- The Washington Times - Wednesday, May 30, 2012

The family of President Dwight D. Eisenhower is welcoming design changes by architect Frank Gehry for a memorial honoring the World War II general, but says any monument should be simple, sustainable and affordable to honor his values.

In a statement Wednesday, the family says it continues to oppose the use of large metal scrims to frame a memorial park near the National Mall. Mr. Gehry has called them tapestries that would depict Eisenhower’s boyhood home in Kansas.

The family says the scope and scale of the images woven in metal remain “controversial and divisive.”

Mr. Gehry and his team proposed changes this month. He replaced images carved in stone with 9-foot-tall statues of Ike as World War II hero and as president.

FLORIDA

Candidate legally changes name to Web address

TALLAHASSEE | Florida is letting a congressional candidate put the name of his Web address on the ballot.

Why? Because Eddie Gonzalez went before a Miami-Dade judge and had his name legally changed to “VoteforEddie.com.”

A Florida Department of State spokesman said Wednesday that state election officials have no choice but to let his legal name appear on the general election ballot. A judge granted the name-change request just days after election officials told him he could not use any nicknames.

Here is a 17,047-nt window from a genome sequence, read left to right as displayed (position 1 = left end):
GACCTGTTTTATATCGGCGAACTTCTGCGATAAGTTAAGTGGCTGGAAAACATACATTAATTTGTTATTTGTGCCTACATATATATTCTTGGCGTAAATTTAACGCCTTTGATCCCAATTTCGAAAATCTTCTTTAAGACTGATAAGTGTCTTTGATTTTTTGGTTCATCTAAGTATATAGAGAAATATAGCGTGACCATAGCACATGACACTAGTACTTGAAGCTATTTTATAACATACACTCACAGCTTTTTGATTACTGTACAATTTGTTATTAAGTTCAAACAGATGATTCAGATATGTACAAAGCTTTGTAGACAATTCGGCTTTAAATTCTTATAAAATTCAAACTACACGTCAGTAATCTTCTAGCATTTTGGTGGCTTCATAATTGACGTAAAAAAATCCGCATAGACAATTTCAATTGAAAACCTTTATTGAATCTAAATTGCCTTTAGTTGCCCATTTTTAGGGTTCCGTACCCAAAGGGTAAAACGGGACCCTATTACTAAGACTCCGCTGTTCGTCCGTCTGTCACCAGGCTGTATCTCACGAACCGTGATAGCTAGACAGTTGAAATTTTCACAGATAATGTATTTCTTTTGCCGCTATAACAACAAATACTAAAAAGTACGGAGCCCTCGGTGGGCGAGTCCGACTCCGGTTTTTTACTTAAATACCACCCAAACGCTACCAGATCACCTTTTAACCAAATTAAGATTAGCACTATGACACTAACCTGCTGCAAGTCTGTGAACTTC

VoteforEddie.com, who lists a Hialeah address, is an independent candidate running in the 25th Congressional District, which includes parts of Broward, Collier and Miami-Dade counties. He is challenging Rep. Mario Diaz-Balart, a Republican.

Election records show that VoteforEddie.com already has gathered enough petition signatures to qualify for the ballot.

COMMERCE

U.S. to impose stiff tariffs on China over clean energy

The Obama administration is moving to impose stiff new tariffs on wind-energy towers made in China, the latest strike in an escalating trade war over clean energy.

The Commerce Department said in a preliminary decision Wednesday that Chinese companies have received government subsidies on steel wind towers ranging from about 14 percent to 26 percent. The decision could result in tariffs of those amounts being imposed on about a dozen Chinese companies that export large numbers of steel wind towers to the United States.

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